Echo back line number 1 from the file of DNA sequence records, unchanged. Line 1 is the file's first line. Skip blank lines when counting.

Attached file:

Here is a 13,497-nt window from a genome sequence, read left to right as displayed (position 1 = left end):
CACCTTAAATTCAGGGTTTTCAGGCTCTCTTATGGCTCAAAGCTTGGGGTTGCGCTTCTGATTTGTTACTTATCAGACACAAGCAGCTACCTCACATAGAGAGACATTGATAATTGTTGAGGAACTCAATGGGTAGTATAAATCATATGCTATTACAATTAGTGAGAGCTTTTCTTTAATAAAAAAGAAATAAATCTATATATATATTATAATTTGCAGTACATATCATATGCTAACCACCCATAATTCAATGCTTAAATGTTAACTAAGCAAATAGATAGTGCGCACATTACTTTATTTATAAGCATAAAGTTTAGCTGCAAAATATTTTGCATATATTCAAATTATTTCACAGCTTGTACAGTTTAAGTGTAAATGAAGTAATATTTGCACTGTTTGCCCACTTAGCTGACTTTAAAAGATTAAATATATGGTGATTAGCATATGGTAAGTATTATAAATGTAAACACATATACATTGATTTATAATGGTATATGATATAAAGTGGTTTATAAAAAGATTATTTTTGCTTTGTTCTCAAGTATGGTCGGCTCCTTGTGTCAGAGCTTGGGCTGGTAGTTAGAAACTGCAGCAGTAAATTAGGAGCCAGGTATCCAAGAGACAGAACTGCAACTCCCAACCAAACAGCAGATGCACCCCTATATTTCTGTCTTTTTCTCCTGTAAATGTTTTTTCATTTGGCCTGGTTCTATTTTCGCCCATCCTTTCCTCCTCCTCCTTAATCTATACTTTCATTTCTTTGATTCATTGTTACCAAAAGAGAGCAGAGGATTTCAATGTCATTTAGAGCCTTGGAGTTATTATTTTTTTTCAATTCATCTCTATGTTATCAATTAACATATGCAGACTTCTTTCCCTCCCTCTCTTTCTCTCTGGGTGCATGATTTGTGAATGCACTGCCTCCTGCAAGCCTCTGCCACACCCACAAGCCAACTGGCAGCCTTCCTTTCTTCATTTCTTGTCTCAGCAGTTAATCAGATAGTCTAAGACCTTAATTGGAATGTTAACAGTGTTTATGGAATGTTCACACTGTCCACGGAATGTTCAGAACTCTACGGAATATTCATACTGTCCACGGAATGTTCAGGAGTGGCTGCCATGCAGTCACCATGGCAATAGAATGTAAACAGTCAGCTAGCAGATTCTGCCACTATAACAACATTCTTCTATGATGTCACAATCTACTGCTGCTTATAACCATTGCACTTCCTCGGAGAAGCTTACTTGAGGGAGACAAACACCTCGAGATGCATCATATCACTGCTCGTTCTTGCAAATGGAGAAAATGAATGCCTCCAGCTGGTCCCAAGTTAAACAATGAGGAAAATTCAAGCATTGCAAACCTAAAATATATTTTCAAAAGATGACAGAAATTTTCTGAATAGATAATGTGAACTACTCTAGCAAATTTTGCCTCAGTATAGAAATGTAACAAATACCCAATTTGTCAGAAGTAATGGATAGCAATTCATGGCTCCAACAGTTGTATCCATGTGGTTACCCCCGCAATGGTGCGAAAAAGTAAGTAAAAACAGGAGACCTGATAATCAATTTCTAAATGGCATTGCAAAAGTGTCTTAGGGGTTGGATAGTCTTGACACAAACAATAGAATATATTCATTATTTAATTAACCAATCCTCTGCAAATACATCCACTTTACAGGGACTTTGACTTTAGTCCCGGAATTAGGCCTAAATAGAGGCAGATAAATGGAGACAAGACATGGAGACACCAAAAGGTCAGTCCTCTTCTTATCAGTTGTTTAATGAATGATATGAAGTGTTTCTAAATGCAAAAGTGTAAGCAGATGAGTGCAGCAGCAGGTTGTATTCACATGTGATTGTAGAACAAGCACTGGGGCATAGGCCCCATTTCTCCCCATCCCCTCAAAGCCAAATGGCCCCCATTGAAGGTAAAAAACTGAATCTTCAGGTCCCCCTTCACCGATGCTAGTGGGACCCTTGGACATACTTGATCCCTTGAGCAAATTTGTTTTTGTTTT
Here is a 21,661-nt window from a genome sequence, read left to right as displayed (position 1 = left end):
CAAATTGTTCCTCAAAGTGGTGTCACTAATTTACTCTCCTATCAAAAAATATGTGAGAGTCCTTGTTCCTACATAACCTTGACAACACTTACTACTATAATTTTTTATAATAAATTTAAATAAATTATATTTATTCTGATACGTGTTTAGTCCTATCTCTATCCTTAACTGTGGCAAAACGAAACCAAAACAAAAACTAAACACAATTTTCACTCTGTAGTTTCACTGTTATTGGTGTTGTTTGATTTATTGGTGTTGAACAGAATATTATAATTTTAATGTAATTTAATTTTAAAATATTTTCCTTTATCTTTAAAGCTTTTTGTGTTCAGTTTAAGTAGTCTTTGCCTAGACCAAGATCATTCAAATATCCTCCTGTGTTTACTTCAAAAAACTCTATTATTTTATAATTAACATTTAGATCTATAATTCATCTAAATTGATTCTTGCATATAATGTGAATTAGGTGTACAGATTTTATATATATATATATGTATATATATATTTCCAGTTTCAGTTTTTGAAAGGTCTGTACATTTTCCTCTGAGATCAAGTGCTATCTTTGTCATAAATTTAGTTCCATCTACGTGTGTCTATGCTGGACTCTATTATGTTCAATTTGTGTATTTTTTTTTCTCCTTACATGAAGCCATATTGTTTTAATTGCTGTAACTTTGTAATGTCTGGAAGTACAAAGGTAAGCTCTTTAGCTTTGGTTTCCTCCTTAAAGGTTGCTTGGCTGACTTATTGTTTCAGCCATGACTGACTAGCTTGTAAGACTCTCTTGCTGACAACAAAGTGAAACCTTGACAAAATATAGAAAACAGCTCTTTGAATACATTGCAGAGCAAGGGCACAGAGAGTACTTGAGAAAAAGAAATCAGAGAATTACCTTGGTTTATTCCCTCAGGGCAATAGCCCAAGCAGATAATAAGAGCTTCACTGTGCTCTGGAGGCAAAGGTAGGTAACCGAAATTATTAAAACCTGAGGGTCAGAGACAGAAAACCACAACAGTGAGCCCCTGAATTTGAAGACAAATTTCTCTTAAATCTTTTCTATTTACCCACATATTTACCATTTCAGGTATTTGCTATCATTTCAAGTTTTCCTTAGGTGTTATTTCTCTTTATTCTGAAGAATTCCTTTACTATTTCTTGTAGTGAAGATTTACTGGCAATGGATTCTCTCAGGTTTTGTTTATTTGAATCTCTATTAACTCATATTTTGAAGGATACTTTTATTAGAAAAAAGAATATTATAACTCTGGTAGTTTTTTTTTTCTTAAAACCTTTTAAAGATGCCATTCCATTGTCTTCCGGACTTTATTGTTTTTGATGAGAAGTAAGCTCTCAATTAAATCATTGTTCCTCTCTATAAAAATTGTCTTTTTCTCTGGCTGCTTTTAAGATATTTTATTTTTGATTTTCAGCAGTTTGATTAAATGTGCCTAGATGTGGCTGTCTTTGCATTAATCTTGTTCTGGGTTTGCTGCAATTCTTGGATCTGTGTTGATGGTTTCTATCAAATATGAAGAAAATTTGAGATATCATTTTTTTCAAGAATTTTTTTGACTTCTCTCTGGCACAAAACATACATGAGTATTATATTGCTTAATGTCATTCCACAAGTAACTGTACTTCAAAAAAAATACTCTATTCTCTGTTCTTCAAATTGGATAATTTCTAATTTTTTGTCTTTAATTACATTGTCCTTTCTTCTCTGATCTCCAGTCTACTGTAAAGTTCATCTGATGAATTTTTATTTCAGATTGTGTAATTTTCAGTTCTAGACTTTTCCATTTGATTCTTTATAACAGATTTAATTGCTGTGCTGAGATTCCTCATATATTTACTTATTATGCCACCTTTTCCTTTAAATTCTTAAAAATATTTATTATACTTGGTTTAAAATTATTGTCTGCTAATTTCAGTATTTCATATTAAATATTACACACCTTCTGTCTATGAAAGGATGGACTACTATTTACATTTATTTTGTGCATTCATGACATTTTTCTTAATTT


Here is a 13,497-nt window from a genome sequence, read left to right as displayed (position 1 = left end):